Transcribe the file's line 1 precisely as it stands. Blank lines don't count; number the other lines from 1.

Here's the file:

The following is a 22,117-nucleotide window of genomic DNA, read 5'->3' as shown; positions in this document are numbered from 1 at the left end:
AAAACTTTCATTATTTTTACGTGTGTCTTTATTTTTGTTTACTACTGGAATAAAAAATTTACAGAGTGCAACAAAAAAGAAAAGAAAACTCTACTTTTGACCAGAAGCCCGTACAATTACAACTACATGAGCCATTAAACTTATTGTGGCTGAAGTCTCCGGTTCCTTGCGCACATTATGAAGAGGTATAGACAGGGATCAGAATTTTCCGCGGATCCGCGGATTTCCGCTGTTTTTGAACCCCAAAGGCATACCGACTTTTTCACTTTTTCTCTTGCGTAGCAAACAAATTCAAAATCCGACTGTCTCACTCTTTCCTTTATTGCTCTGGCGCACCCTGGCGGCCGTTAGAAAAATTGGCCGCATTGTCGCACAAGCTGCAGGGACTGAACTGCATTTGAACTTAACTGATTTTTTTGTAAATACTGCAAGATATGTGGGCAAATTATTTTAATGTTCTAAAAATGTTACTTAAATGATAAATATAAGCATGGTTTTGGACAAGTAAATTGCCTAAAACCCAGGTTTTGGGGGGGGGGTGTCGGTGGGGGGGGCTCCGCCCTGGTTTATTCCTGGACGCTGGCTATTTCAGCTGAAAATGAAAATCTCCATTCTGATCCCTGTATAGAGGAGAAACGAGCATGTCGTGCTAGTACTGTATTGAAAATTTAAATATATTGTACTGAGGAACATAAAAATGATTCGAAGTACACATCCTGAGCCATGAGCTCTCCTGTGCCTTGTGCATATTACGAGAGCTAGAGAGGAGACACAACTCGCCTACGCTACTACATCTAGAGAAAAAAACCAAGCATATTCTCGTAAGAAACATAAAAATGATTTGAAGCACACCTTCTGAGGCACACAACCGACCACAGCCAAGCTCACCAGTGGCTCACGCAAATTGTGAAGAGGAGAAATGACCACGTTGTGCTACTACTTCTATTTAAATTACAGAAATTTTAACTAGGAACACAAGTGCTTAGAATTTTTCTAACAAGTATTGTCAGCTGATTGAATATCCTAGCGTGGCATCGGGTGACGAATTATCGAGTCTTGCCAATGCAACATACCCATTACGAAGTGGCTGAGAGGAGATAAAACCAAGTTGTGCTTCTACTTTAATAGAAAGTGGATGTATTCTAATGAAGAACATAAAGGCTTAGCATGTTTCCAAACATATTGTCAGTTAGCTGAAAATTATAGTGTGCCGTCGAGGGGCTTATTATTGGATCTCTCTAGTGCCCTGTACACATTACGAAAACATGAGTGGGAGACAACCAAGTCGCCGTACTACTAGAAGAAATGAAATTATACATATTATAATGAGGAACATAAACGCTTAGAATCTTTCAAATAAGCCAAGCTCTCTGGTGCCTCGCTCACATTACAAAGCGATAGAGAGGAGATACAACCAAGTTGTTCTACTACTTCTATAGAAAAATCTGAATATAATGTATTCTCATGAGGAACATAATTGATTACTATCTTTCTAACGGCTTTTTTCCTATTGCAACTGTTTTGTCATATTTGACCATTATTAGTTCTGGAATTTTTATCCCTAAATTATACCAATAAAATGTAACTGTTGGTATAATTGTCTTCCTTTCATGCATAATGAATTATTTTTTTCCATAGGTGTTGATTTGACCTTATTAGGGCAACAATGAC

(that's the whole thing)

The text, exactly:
The following is a 22,117-nucleotide window of genomic DNA, read 5'->3' as shown; positions in this document are numbered from 1 at the left end: